WASHINGTON, D.C. – Today, U.S. Senators Tom Carper (D-Del.), top Democrat on the Environment and Public Work Committee, and Sheldon Whitehouse (D-R.I.) decried Environmental Protection Agency (EPA) Administrator Scott Pruitt’s announcement that EPA would begin to exclude scientists who have received EPA funding from the agency’s nonpartisan scientific advisory committees. According to reports, Mr. Pruitt plans to replace long-serving scientists with Republican state officials and representatives from the fossil fuel and chemical industries.
In July, the Government Accountability Office (GAO) accepted a request from Senators Carper and Whitehouse to review EPA’s process for selecting federal advisory committee members after EPA abruptly dismissed scientists from more than a dozen advisory positions. Senator Carper’s original letter to the agency on this issue from May remains unanswered.
“Scott Pruitt’s latest move to reject qualified scientists to make room for industry-sponsored individuals isn’t fooling anyone. Since he arrived at the agency, Mr. Pruitt has repeatedly worked to silence EPA scientists, deny the facts and discredit science inconvenient to his agenda; now he’s trying to get rid of agency access to scientific advice altogether,” said Senator Carper. “Let’s be clear: EPA research grants and advisory roles should be awarded to the most qualified and most capable candidates. Period. EPA’s continued efforts to delegitimize the work of nonpartisan scientists doesn’t just offend the long tradition of this science-based agency. This crusade endangers the health of every American, and it cannot be tolerated.”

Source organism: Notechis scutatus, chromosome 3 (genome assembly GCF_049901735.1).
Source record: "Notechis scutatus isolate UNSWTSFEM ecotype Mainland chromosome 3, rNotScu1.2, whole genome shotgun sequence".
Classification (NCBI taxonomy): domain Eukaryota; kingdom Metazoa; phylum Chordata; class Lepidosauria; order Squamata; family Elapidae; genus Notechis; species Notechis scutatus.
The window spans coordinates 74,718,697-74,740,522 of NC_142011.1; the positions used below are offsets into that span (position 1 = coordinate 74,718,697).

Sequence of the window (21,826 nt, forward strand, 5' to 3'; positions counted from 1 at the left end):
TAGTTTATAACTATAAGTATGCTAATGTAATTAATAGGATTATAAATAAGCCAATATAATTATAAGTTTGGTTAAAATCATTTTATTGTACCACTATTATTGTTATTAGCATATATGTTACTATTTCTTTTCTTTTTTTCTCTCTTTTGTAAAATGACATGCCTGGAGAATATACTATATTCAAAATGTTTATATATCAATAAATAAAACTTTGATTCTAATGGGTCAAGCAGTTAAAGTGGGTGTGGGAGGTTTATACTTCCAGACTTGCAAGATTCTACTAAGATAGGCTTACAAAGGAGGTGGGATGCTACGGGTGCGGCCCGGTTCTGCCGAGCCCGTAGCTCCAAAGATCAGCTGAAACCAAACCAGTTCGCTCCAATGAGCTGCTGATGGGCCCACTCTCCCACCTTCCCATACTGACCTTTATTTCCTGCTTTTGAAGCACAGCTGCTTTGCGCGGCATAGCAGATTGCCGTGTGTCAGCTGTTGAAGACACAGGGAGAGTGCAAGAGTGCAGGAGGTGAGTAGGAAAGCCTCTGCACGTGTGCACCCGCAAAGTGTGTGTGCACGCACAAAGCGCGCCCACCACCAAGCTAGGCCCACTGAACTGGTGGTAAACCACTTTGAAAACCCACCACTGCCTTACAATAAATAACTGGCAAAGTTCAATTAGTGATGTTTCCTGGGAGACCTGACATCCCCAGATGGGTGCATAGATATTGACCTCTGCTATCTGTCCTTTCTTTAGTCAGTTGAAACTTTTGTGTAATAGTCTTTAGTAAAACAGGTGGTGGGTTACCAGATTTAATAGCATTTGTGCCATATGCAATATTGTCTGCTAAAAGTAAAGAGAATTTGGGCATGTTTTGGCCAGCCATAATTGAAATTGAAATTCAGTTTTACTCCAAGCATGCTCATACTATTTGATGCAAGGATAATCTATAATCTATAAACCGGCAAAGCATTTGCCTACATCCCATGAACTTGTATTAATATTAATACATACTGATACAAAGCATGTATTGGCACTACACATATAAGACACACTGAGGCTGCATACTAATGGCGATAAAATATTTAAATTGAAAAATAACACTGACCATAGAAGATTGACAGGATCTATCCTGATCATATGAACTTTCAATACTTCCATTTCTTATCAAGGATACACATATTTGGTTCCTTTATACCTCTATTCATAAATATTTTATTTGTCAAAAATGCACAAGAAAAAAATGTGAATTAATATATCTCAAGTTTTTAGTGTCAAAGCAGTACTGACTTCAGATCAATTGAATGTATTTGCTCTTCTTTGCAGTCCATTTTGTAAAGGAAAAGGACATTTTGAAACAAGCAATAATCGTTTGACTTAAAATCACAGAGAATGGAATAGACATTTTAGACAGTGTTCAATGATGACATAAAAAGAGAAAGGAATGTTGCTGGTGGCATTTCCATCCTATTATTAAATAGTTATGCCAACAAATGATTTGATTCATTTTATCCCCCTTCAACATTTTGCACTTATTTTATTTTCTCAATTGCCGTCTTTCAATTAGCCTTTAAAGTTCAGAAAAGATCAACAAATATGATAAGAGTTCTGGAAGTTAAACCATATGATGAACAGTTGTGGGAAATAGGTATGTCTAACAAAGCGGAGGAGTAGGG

"Scott Pruitt’s battle against science continues. He’s trying to restock the EPA’s science panels with industry hacks; hacks who fill their days churning out phony, made-to-order science for big polluters. Cranking in ‘scientists’ who think smog isn’t so dangerous, or believe protecting our water is ‘glaring federal overreach,’ is another part of the Pruitt plan for wholesale industry capture of the EPA,” said Senator Whitehouse.
The EPA is home to 23 scientific advisory committees, which advise the agency on environmental science, public health, safety, and other subjects central to the EPA’s work. Federal law requires the committees to remain balanced in the viewpoints they represent and functions they perform.